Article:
Leibovitz pawns her life's work to raise $16m

Portrait photographer forced to mortgage rights to her art as financial turmoil takes its toll

Pity the struggling rich who find that their swaggering homes no longer have the value necessary to help them raise more cash when suddenly they need it. But for some there is salvation. There are certain institutions out there interested in taking something else as collateral for new loans: art.

You are particularly blessed if you not only collect important art – it has to be good stuff, not your great aunt's oils languishing in the attic – but are the creator of it. Just ask Annie Leibovitz, the portrait photographer whose clients have included Walt Disney and Vanity Fair, but who has apparently hit the financial shoals.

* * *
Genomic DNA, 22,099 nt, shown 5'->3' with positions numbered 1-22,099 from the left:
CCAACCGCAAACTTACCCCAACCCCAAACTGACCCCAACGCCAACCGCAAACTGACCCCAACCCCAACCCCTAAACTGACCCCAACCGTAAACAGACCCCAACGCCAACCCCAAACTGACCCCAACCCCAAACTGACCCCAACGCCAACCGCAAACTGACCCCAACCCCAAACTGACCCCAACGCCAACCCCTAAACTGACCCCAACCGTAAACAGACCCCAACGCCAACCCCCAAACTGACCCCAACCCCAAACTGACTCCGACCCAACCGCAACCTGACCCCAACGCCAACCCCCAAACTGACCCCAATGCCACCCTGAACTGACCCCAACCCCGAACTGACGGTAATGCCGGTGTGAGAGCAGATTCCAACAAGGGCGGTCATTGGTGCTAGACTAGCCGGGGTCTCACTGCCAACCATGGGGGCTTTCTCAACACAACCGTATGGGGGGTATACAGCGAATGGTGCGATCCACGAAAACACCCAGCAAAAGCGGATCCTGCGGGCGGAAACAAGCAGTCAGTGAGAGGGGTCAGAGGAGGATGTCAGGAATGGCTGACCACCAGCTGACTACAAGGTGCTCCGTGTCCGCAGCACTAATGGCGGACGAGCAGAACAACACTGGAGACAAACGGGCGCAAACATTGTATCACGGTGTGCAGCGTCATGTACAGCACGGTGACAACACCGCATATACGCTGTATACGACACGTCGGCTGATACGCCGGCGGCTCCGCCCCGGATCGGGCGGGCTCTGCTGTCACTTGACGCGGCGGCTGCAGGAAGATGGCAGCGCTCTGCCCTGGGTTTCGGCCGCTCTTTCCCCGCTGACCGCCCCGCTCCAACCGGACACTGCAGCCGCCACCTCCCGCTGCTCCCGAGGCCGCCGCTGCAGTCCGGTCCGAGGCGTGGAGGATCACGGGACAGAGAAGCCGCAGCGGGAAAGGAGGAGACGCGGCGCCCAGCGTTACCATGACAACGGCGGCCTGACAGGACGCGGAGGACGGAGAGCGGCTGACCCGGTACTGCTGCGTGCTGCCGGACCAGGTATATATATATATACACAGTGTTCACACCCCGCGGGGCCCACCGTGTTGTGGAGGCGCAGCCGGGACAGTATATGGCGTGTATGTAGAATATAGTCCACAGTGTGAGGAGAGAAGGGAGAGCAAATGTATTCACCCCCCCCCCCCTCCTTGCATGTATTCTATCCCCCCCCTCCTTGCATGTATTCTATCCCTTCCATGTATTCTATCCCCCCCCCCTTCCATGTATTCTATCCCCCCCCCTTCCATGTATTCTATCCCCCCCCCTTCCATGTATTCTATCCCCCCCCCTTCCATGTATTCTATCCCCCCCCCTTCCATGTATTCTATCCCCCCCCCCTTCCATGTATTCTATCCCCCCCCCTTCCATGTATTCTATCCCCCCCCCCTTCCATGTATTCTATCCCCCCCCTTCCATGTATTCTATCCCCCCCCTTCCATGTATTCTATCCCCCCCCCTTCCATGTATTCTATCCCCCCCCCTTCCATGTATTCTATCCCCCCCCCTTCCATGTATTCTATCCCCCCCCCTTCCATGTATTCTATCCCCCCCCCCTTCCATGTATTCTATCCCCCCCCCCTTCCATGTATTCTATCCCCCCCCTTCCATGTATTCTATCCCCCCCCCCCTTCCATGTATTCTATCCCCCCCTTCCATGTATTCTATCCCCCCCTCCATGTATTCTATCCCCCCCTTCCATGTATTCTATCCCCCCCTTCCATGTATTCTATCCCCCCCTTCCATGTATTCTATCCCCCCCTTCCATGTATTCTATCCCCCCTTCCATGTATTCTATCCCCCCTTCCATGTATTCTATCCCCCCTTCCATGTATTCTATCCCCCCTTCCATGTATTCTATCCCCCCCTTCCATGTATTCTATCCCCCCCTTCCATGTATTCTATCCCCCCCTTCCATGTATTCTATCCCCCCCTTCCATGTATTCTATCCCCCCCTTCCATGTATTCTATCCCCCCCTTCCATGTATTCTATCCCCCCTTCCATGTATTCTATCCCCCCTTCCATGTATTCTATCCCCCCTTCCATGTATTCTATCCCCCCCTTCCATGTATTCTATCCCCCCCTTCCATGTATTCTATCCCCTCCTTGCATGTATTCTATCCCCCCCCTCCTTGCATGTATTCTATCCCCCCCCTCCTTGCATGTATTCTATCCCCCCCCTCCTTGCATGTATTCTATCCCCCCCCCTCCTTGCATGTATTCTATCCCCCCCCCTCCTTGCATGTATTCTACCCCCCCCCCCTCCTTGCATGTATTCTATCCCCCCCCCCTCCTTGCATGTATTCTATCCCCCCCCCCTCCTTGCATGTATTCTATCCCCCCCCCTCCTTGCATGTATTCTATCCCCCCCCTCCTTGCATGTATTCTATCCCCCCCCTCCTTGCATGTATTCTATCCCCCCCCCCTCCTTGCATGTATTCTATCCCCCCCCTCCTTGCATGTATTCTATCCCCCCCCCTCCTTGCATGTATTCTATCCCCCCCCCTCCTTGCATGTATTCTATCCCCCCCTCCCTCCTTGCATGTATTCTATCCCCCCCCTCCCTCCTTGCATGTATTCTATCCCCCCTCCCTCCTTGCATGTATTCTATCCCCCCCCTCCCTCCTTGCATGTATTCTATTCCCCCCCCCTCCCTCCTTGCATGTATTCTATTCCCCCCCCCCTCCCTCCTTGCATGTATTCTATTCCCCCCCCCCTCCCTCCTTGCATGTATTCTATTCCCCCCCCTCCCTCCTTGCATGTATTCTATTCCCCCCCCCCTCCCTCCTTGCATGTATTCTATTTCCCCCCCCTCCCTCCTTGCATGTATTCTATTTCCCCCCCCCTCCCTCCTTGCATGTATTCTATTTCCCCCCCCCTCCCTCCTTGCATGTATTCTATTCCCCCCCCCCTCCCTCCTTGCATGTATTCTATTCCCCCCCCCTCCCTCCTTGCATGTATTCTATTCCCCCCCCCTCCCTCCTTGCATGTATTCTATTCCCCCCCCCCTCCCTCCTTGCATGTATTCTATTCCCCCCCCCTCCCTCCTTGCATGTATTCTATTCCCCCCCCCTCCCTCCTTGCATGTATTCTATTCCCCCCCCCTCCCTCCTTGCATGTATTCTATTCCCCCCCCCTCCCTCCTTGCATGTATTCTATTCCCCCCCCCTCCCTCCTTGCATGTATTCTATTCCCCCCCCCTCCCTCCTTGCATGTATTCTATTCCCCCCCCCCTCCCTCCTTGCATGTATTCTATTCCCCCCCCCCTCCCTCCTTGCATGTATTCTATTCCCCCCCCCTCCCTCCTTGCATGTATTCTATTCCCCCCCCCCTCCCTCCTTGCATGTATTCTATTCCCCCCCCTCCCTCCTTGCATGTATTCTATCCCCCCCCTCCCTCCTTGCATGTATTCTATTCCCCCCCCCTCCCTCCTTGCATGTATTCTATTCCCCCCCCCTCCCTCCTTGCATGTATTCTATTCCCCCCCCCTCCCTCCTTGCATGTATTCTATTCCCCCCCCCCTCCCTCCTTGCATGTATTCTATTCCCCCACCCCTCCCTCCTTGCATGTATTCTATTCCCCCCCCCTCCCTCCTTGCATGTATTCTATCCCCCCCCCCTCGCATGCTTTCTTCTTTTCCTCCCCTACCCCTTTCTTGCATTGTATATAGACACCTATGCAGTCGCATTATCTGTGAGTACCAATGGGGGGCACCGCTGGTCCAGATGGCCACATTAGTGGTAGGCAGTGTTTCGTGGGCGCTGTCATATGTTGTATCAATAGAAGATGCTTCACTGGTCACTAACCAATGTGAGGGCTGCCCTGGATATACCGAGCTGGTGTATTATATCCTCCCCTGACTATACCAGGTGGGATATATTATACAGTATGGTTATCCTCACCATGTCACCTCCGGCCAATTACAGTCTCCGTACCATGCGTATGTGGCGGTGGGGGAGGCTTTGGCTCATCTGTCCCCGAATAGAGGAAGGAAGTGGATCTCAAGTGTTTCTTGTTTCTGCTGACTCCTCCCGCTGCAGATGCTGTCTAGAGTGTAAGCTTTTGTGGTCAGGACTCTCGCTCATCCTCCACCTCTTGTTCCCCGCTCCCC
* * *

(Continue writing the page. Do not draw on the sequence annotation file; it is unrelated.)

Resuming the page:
She may be one of the most successful commercial photographers of her time but, over the past several months, Leibovitz has reportedly gone to an institution called Art Capital in Manhattan for loans totalling no less than $15.5m (£10.8m). Whatever outstanding bills she has, they are apparently considerable.

It is the nature of her loan agreement that will get the art world all a-twitter, however. For sure, she began by doing the traditional thing, offering properties as collateral, including her country home in upstate New York as well as town houses in Greenwich Village. But then she was forced to mortgage something else – at least for the life of the loans – all the rights to her photographs, those already taken and even those she will take in the future.